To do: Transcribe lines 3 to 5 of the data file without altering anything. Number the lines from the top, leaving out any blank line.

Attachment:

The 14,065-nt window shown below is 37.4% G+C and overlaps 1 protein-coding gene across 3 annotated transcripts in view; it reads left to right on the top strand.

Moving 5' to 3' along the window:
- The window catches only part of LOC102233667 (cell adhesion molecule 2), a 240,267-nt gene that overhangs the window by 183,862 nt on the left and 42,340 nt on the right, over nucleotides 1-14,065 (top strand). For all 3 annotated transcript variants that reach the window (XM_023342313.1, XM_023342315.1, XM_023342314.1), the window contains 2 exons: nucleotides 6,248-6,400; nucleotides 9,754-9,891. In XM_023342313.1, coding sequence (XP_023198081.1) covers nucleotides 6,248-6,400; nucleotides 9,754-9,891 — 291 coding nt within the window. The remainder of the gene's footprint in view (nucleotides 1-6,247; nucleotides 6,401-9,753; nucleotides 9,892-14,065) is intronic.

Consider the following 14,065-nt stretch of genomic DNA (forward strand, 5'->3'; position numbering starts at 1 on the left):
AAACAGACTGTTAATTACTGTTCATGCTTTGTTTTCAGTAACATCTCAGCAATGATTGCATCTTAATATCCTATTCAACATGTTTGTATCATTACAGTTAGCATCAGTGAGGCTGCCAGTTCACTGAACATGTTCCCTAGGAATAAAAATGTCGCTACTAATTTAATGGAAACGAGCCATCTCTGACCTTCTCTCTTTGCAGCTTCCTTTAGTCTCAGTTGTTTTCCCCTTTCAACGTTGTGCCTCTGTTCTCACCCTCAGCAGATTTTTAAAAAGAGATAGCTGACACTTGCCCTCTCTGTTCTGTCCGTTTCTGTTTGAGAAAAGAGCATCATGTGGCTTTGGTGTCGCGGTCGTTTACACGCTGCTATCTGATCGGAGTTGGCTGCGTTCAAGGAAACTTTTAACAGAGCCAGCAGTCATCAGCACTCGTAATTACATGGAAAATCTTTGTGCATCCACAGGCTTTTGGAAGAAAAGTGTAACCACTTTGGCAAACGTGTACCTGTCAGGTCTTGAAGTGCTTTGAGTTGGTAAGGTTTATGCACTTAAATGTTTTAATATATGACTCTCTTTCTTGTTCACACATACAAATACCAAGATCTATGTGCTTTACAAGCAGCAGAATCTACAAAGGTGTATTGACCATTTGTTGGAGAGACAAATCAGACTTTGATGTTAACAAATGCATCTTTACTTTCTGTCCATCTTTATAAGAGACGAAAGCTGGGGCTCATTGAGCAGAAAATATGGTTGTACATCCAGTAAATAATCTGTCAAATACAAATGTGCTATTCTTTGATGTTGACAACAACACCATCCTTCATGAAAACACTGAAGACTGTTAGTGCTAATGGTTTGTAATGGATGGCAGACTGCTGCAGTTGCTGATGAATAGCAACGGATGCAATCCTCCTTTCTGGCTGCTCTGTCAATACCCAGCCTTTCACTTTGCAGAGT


- The window catches only part of LOC102233667 (cell adhesion molecule 2), a 240,267-nt gene that overhangs the window by 183,862 nt on the left and 42,340 nt on the right, over nucleotides 1-14,065 (top strand). For all 3 annotated transcript variants that reach the window (XM_023342313.1, XM_023342315.1, XM_023342314.1), the window contains 2 exons: nucleotides 6,248-6,400; nucleotides 9,754-9,891. In XM_023342313.1, coding sequence (XP_023198081.1) covers nucleotides 6,248-6,400; nucleotides 9,754-9,891 — 291 coding nt within the window. The remainder of the gene's footprint in view (nucleotides 1-6,247; nucleotides 6,401-9,753; nucleotides 9,892-14,065) is intronic.

Consider the following 14,065-nt stretch of genomic DNA (forward strand, 5'->3'; position numbering starts at 1 on the left):
AAACAGACTGTTAATTACTGTTCATGCTTTGTTTTCAGTAACATCTCAGCAATGATTGCATCTTAATATCCTATTCAACATGTTTGTATCATTACAGTTAGCATCAGTGAGGCTGCCAGTTCACTGAACATGTTCCCTAGGAATAAAAATGTCGCTACTAATTTAATGGAAACGAGCCATCTCTGACCTTCTCTCTTTGCAGCTTCCTTTAGTCTCAGTTGTTTTCCCCTTTCAACGTTGTGCCTCTGTTCTCACCCTCAGCAGATTTTTAAAAAGAGATAGCTGACACTTGCCCTCTCTGTTCTGTCCGTTTCTGTTTGAGAAAAGAGCATCATGTGGCTTTGGTGTCGCGGTCGTTTACACGCTGCTATCTGATCGGAGTTGGCTGCGTTCAAGGAAACTTTTAACAGAGCCAGCAGTCATCAGCACTCGTAATTACATGGAAAATCTTTGTGCATCCACAGGCTTTTGGAAGAAAAGTGTAACCACTTTGGCAAACGTGTACCTGTCAGGTCTTGAAGTGCTTTGAGTTGGTAAGGTTTATGCACTTAAATGTTTTAATATATGACTCTCTTTCTTGTTCACACATACAAATACCAAGATCTATGTGCTTTACAAGCAGCAGAATCTACAAAGGTGTATTGACCATTTGTTGGAGAGACAAATCAGACTTTGATGTTAACAAATGCATCTTTACTTTCTGTCCATCTTTATAAGAGACGAAAGCTGGGGCTCATTGAGCAGAAAATATGGTTGTACATCCAGTAAATAATCTGTCAAATACAAATGTGCTATTCTTTGATGTTGACAACAACACCATCCTTCATGAAAACACTGAAGACTGTTAGTGCTAATGGTTTGTAATGGATGGCAGACTGCTGCAGTTGCTGATGAATAGCAACGGATGCAATCCTCCTTTCTGGCTGCTCTGTCAATACCCAGCCTTTCACTTTGCAGAGT